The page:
You don’t need to have read Marcel Proust to know he is famous for immortalizing a pastry. In thousands upon thousands of words over the course of his epic Swanns Way the comely madeleine comes to represent all we hold dear about memory - how it triggers sensation, acting as a conduit to our lives on the most rudimentary level.
There’s little doubt that food triggers memory, sometimes in uncannily intimate ways. But while many of the food moments we remember best are a tribute to time and place and other people - the pleasure of eating chocolate in childhood, the intensity of tasting your first oyster with your first love - every now and then we come across a taste so singular we instantly know we’re never going to forget it.
Fraises des Bois, drooping oddly on their seemingly too slender stalks, are an unlikely looking candidate for one of these unforgettable mouthfuls. Shriveled up like full sized strawberries that have had all the moisture sucked out of them, when ripe they are anything but dry, evocative of earth and sun and summertime. Put one on your tongue and it emits a delicate perfume; bite down and a tiny puff of strawberry air fills your mouth and nose, waking up that little stretch of real estate in your brain that longs to be seduced with simple pleasures. Often all you get is one bite. Be warned, the taste does not linger. But what you register in that magical, brief moment is a flavor achingly alive, sweet yet floral, followed by a curious faint earthy afterglow: the phantom scent of a forest or wood, for which they are aptly named.
In a world where strawberry “essence,” derived chemically, turns up in everything from toothpaste to chewing gum, it can be a revelation to experience real strawberry flavor - that concentrated ripeness that justifies a strawberry’s glorious hue.
Technically, strawberries are not really even a fruit, or a true berry, they are botanically what's called an “aggregate accessory.”
The juicy part we eat doesn’t come from the ovaries of the flower, but the enlarged stamen. But while we don't eat what issues from their seed, seeds in abundance they do have - a single gram can contain over 2,500. Growing them from seed is notoriously difficult however, even for a seasoned gardener. Better to buy good quality starts and watch them spread their string-like runners across the surface of the ground; their tiny filigreed roots will cling tenaciously to all but the worst soils.
It is thought that the first wild woodland strawberries traveled over the silk road from Persia two thousand years ago, picking up a French pedigree in the 14th Century, when Charles V grew tired of waiting for them to be collected from his forests and had thousands of Fraise de Bois runners re-planted in the Royal Gardens. More for the king, less for the mule deer I guess - but to this day, wherever you plant them and despite (or because of) their alluring kiss-me-crimson color, they are a bitch to harvest, hiding under masses of three lobed serrated edged leaves, close to the soil where they like seem to thrive best.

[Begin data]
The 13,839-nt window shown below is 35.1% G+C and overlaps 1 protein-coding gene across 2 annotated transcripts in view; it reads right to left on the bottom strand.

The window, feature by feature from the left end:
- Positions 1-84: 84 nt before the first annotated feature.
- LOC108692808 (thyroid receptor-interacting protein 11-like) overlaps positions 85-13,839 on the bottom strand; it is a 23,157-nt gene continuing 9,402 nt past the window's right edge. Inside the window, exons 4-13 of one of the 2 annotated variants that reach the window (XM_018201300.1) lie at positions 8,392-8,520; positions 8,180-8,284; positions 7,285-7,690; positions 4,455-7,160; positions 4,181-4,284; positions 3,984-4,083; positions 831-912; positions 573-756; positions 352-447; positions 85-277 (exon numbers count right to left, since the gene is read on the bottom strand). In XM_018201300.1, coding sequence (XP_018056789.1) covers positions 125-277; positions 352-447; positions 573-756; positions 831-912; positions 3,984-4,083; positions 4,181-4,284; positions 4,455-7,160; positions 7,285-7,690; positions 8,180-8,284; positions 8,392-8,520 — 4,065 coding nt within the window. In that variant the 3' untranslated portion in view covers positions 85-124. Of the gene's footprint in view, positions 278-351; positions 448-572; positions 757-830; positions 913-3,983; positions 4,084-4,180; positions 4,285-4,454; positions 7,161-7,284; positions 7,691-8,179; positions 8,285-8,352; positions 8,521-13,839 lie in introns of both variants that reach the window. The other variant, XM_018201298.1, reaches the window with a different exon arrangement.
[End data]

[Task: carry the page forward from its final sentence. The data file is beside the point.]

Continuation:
Rachel uses a single Fraises des Bois on a rose petal float for one of our newest and most requested cocktails, The Never Ending Now, made with strawberry infused vodka, rose water, a hint of orange bitters, and a splash of Navarro Gewürztraminer. It’s an appropriate finish for this cocktail, whose name was inspired by the transitory but ineffaceable beauty of living moment to moment on our ridge, where Fraises des Bois (and other things) are encouraged to grow wild. Navarro Vineyards, our neighbors for the past three decades right down the hill, makes the heavenly grape juice.
Chef took a similar circumspect approach with the small supply we grow here at the Barn, keying just a few of them off the bolder flavors of fat, juicy, San Andreas strawberries from Preston of Dry Creek - picked optimally and delivering incredible flavor this summer - which Octavio has front and center in a simple but elegant summer sorbet dessert. To plate it Ryan edges shallow but wide rimmed white bowls with a sprightly trio of Fraises des Bois, micro thyme leaves and pale white flowers. Against the bracing taste of the sorbet, the delicacy of these tiny wonders makes you want to sing an ode to summer.
Rarely sold commercially, even when you grow them Fraises des Bois will barely give up more than a bowlful every few days. We naturally use them sparingly in the restaurant, which is fine - the better to appreciate each precious mouthful.